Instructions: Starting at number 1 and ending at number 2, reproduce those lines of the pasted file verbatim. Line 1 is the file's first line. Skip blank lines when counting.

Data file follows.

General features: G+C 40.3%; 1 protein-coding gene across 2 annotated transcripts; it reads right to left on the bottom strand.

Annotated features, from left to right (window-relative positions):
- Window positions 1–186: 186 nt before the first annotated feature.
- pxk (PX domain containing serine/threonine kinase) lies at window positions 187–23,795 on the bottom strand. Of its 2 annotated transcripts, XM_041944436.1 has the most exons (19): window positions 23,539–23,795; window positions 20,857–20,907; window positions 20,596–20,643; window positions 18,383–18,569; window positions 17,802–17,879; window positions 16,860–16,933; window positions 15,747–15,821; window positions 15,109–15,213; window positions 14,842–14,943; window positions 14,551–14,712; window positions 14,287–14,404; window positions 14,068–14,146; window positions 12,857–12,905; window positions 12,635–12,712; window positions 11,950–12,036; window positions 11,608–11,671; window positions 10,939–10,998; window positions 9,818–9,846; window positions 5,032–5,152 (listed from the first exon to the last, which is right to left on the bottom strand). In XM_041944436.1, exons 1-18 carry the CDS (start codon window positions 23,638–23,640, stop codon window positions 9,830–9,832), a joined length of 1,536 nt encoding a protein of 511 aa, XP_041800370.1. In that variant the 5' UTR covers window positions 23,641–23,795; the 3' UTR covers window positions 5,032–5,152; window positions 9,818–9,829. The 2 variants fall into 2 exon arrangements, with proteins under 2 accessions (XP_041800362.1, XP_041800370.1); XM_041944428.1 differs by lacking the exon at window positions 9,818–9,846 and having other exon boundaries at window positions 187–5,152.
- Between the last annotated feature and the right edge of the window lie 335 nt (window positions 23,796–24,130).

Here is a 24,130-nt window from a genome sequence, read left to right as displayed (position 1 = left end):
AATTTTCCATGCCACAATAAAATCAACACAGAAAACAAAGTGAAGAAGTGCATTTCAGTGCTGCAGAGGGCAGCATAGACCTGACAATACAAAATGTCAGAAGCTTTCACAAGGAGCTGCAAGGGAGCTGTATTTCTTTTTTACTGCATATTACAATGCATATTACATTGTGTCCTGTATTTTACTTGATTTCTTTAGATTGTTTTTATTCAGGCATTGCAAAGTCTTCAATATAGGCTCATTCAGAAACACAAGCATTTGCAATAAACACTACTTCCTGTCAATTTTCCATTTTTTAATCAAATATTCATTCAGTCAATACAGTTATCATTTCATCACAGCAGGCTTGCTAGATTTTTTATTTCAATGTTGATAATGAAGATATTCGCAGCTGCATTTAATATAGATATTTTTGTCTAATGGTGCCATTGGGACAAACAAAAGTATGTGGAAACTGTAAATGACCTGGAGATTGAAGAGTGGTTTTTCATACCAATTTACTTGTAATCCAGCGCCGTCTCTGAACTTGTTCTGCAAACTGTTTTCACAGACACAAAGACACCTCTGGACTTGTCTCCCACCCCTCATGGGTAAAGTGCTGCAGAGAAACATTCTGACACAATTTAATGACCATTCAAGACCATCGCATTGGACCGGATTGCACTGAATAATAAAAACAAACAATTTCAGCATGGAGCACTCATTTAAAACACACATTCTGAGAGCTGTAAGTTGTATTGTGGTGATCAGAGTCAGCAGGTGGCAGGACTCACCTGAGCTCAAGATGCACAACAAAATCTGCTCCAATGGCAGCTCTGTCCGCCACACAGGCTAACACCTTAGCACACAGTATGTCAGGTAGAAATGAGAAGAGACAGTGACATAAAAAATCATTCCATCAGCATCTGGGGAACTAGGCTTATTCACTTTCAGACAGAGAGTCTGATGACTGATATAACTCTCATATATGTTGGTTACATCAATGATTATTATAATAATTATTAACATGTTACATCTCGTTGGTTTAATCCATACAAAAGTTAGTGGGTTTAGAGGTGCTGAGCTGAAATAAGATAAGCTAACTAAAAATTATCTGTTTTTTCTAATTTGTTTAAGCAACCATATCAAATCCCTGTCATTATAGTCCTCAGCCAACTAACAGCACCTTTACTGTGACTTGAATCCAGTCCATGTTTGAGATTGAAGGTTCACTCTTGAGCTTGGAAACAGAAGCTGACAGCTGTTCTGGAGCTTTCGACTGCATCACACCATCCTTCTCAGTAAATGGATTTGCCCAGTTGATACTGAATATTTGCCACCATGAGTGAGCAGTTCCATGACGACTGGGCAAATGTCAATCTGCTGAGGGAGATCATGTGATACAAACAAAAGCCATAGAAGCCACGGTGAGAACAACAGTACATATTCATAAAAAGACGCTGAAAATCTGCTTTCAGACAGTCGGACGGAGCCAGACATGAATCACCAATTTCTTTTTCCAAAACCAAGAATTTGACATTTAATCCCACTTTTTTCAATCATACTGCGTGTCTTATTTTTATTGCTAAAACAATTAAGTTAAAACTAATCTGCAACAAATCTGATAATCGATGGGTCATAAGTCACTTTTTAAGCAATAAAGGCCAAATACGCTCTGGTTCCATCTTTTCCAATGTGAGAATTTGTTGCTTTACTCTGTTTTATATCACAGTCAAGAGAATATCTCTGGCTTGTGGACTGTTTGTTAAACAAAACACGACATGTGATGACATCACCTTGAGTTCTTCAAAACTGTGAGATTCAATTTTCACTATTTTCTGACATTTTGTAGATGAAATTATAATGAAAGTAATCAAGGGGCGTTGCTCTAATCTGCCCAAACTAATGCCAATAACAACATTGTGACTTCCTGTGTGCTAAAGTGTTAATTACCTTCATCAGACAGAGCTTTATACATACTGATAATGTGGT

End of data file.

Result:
General features: G+C 40.3%; 1 protein-coding gene across 2 annotated transcripts; it reads right to left on the bottom strand.

Annotated features, from left to right (window-relative positions):